| Sonia: Will she, won’t she'
New Delhi, Dec. 29: The term of the National Advisory Council (NAC), which was to have ended on December 31, has been extended by six months from January 1 through an executive order.
However, there is still a question mark on who will head the body after Sonia Gandhi resigned this March following the office-of-profit controversy.
Arun Bhatnagar, the NAC secretary, said the first meeting would be called in early January 2007 after consulting members and finalising the agenda.
“We expect the meeting to focus on a review of the poverty alleviation programmes,” he said.
The council was set up by the UPA government with the basic objective of monitoring the implementation of its common minimum programme.
Of the 12 original members drawn from the economic, civic and social streams, three have quit in the recent past, apart from Sonia.
They were Aruna Roy, the spearhead of the right to information campaign, Jean Dreze, who was involved with the rural employment guarantee scheme, and Jai Prakash Narayan, an advocate of electoral reforms.
Aruna and Dreze primarily gave inputs for the NAC’s poverty-redress agenda. They also helped prepare the Right to Information Act and the draft bills on rural employment guarantee and the rights of unorganised sector workers, which were sent to the government.
With the trio’s exit, many feared the council might lose its “cutting edge”.
But that did not happen. The thrust of the meetings, held after Sonia quit, was on the Centre’s social sector initiatives and how they have been implemented.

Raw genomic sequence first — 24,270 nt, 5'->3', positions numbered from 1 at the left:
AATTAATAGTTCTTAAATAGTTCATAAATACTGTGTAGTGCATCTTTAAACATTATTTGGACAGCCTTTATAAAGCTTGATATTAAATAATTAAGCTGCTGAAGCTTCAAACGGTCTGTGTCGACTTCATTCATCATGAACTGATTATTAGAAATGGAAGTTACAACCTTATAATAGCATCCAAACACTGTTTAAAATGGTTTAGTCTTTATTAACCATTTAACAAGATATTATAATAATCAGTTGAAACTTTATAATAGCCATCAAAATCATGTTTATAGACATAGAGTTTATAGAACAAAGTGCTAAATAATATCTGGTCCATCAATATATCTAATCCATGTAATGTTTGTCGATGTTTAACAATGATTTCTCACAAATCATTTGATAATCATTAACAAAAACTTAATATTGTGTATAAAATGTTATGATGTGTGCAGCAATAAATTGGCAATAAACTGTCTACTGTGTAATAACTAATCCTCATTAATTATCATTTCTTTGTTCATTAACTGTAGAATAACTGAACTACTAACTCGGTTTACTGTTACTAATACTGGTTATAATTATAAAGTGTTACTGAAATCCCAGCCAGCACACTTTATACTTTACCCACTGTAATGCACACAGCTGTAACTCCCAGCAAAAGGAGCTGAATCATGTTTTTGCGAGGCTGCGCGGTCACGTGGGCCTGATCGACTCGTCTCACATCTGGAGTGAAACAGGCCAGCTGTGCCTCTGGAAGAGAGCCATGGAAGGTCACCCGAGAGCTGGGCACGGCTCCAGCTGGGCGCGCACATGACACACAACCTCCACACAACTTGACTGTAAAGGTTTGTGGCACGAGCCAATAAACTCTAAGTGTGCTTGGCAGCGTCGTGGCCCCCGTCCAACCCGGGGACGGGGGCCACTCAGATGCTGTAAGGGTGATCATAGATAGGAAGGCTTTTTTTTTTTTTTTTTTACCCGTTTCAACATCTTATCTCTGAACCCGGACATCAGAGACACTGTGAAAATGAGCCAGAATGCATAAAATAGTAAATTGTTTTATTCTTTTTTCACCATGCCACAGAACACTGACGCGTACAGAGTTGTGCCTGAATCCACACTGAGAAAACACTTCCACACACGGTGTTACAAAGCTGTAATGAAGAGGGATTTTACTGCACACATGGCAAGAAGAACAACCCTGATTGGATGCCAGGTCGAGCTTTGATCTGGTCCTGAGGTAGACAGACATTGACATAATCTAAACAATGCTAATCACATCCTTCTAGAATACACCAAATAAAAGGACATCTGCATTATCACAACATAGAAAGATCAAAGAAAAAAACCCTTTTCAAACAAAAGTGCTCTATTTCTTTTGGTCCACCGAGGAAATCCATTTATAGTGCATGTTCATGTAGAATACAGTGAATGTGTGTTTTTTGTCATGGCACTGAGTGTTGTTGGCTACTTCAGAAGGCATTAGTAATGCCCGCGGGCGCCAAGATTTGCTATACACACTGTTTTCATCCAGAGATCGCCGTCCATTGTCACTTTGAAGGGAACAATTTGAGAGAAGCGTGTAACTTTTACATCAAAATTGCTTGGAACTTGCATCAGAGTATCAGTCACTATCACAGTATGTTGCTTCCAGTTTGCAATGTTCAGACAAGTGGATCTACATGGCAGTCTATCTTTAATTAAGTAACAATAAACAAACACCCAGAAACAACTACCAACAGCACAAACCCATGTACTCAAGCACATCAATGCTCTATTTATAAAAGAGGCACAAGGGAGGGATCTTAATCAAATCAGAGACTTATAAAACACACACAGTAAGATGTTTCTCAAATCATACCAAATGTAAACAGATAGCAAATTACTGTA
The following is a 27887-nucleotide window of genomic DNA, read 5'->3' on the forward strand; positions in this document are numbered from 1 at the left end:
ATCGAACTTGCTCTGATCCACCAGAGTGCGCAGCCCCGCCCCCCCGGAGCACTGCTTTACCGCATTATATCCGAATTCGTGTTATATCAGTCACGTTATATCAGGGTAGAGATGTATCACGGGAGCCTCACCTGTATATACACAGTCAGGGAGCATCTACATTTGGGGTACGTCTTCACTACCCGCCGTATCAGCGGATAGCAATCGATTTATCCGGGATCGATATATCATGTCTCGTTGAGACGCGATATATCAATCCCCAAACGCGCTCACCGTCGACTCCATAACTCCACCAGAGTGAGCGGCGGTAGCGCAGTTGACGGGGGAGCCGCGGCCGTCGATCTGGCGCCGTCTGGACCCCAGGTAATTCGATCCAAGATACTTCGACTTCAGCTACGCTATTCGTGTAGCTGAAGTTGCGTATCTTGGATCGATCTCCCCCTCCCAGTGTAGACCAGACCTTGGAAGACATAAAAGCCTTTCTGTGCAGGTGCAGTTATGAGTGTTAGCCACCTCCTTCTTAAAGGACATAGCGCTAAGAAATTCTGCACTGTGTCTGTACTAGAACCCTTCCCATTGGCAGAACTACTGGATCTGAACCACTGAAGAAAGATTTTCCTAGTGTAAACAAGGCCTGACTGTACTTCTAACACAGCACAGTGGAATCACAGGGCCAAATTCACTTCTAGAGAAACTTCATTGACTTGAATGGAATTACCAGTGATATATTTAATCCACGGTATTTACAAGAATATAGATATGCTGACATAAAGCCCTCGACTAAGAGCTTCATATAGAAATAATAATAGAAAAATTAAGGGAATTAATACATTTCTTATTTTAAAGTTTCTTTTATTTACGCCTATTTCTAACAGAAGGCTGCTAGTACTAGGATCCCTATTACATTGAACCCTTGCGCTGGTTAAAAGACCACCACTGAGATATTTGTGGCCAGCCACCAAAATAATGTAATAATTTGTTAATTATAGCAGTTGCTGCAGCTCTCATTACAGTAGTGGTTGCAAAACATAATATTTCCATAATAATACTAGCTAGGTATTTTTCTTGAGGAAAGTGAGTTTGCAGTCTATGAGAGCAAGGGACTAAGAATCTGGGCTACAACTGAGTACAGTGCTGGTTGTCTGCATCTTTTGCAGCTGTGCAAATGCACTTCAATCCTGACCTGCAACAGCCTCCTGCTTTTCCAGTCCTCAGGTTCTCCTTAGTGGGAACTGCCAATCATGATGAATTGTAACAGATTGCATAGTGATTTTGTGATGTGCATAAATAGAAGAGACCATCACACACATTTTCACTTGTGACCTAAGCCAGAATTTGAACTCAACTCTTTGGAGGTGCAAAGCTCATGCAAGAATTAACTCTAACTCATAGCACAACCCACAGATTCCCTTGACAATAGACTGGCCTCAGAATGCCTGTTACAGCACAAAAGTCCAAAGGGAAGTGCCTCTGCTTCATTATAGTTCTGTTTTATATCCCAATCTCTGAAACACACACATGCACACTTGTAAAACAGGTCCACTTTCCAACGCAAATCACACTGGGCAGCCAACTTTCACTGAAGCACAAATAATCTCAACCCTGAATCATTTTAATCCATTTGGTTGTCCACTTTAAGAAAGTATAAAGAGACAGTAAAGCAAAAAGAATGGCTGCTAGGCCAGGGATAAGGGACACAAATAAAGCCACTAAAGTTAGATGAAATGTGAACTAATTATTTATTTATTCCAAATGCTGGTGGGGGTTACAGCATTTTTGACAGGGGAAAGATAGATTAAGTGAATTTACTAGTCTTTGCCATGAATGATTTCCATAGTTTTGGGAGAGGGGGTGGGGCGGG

The NAC has given its version of the relief and rehabilitation bill, which the Centre is working on. The legislation will help those displaced by mega development schemes, special economic zones and so on.
The NAC’s blueprint is at variance with that of the Centre’s on crucial aspects such as land-for-land compensation. The bill should be ready once the differences are sorted out.
As the council goes about its job, Sonia appears in no hurry to return.
The NAC has been excluded from the list of offices of profit in an amended legislation that was passed by Parliament last May.
But the law was challenged in the Supreme Court by Trinamul Congress MP Dinesh Trivedi. The MP is also a member of a joint parliamentary committee (JPC) that was set up to study the amendments proposed by A.P.J. Abdul Kalam.
Congress sources said unless the apex court and the JPC pronounce their verdicts on the law, Sonia will not come back to the council.